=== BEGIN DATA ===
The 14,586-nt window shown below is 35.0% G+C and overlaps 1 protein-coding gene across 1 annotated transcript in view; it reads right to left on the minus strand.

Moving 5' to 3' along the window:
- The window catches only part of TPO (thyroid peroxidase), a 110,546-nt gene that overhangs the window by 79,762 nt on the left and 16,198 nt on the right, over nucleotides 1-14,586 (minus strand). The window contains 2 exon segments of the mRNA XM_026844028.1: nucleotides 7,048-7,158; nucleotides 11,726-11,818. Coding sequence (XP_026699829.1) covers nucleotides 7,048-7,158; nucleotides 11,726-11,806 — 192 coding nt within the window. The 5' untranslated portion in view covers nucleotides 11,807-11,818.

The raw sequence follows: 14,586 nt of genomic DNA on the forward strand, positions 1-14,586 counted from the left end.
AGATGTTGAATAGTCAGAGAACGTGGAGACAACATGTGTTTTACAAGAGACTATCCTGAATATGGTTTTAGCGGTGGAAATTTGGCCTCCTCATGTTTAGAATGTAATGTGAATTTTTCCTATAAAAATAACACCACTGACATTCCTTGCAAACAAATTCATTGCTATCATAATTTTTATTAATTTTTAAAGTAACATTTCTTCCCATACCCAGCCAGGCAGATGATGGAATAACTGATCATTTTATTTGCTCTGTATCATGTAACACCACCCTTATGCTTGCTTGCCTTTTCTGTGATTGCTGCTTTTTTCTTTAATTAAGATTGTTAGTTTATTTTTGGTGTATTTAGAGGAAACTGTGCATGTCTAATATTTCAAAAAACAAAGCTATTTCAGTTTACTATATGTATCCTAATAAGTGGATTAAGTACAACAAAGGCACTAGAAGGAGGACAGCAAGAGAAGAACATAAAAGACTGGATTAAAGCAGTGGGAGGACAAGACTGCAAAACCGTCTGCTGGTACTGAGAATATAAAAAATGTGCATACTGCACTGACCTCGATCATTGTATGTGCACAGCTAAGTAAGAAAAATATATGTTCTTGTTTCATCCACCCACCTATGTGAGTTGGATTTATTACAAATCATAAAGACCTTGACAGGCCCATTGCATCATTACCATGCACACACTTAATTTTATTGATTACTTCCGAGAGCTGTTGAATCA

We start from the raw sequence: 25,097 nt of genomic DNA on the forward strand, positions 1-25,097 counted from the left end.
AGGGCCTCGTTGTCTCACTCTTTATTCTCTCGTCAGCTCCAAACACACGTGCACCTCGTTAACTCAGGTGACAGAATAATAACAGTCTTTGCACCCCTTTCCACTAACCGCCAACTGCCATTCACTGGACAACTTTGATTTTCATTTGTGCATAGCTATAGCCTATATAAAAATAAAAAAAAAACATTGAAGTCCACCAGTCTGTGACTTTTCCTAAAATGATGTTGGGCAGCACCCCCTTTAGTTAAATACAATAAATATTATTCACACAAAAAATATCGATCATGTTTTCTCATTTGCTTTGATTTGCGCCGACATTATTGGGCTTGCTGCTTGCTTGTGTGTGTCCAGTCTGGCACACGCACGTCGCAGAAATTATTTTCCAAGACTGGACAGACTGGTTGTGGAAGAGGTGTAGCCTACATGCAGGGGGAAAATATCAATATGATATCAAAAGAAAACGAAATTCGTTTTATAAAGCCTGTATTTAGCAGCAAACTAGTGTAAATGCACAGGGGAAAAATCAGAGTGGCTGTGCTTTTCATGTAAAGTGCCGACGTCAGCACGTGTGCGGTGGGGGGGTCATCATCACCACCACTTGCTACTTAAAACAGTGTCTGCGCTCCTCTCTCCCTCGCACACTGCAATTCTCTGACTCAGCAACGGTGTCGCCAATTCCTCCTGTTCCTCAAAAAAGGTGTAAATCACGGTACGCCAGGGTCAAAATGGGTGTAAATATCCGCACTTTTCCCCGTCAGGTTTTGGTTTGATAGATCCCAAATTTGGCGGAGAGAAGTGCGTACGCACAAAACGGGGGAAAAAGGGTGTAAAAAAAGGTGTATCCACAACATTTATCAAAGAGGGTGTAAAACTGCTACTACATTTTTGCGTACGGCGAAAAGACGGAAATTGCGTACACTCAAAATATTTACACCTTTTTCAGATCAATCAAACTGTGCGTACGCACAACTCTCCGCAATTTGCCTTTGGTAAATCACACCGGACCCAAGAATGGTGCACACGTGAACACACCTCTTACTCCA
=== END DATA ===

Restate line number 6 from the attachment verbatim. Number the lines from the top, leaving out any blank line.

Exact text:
We start from the raw sequence: 25,097 nt of genomic DNA on the forward strand, positions 1-25,097 counted from the left end.